At 54, a successful local businessman from Cortland thought he had put heroin addiction behind him. He's asked CNYCentral to conceal his identity.
"In fact, 9,063 days was the actual time that it was that I had no drug or alcohol use of any kind," says unidentified businessman.
A user in the 1970's and 1980's, he turned his life around when he got clean and sober in 1987. He got married, had a child, and became the CEO of his company.
After being clean for 24 years, he had some medical problems in his early 50's. After seven surgeries over two and half years, his doctors prescribed him painkillers.
"It brought back that monster that was always there...I hadn't been on the streets in 25 years and it took me less than a day to find what I was looking for," says unidentified businessman.
It was just as easy for Matthew Connor Hudson, 23, who found himself on those same streets looking for heroin.
"It is everywhere. I guarantee you there's someone walking down Main Street right now with heroin in their pocket," says Hudson.
Hudson was raised in an upper middle class family, played three sports in high school, and got good grades, but still found himself abusing heroin at age 17 following an addiction to prescription painkillers.
"I had probably about a $150/day habit for heroin. A 20-year-old kid doesn't have that kind of money to support it so you look to stealing things," says Hudson.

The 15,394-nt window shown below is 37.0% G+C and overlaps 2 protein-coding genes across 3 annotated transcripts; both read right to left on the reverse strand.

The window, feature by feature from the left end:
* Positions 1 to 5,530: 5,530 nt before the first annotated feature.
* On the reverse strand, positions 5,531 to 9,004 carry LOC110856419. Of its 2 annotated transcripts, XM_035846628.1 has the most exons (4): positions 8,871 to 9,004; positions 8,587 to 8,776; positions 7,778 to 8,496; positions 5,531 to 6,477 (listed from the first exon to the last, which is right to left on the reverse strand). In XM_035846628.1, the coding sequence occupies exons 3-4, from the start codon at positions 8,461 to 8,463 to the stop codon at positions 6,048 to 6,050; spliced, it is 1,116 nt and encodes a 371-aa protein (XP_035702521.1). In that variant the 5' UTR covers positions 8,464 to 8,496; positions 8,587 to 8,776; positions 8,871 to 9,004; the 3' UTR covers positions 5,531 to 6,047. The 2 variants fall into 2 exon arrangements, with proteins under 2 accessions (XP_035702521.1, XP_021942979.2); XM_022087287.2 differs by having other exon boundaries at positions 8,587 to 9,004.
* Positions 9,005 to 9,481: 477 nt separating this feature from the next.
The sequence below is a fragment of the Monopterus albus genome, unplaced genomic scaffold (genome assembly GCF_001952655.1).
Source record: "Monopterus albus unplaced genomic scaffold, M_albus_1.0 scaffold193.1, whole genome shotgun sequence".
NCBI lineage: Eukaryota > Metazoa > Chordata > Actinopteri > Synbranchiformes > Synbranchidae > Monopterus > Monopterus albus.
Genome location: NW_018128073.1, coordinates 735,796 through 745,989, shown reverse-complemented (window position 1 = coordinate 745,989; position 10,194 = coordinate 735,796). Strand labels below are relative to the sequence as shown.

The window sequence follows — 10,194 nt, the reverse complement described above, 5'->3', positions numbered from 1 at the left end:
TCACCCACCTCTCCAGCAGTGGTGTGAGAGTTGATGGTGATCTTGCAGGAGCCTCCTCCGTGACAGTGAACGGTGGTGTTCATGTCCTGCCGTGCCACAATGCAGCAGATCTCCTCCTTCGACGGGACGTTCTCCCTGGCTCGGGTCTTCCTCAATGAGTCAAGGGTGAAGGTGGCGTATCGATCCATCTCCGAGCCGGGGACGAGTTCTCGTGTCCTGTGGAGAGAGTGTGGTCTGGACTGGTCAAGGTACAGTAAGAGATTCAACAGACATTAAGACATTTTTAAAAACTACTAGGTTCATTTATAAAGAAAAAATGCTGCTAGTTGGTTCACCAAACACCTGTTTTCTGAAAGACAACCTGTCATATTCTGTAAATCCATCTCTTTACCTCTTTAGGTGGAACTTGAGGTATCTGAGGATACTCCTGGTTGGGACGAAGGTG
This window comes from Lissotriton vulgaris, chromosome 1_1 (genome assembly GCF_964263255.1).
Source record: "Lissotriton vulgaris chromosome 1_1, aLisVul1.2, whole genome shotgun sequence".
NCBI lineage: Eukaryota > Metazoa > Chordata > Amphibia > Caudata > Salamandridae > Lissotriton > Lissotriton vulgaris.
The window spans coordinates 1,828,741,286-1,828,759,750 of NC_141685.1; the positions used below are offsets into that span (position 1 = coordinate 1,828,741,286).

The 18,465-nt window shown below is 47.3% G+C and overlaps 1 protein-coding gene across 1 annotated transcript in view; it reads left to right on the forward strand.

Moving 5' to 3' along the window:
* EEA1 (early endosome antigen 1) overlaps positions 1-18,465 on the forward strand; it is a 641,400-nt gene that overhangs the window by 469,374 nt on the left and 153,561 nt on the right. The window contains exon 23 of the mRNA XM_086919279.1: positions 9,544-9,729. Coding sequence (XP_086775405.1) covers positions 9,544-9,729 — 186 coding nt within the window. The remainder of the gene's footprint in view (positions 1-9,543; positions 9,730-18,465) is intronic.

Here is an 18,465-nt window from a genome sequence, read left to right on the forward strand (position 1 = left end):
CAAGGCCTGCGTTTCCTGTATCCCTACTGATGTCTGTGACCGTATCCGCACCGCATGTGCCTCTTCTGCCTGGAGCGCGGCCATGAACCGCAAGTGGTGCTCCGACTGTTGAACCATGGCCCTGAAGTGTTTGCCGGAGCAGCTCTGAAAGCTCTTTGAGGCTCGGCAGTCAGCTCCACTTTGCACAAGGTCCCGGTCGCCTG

After being in and out of jail, Hudson made the decision to get sober at 23, an age too late for many of his friends.
"You know I counted up the other day, I've had 18 people that I was fairly close with that are dead before 24 because of it," says Hudson.
Heroin is claiming more lives than ever before. According to the Cortland County Coroner, there were four heroin overdose deaths in 2013. Cortland has already exceeded that number this year, with six deaths in 2014.
As Chief of Police for the City of Cortland, F. Michael Catalano can't ignore the growing trend.
"We're finding a lot more of it in the city. We've made more arrests, we've confiscated more packets of heroin than we have in a long, long time," says Catalano.
As Director of Cortland Prevention Resources, Kimberly McRae Friedman says one reason may be the crackdown on prescription painkillers with the I-Stop Act that Governor Cuomo signed into law in 2012.
"Cracking down on prescription drugs, when you push in that area, you're going to push people who are abusing those drugs into another area. That's an unintended consequence," says Friedman.
A n unintended casu a lty of the war on drugs is now creating the latest crisis, a massive heroin problem that's affecting people of all ages and all walks of life, in communities large and small.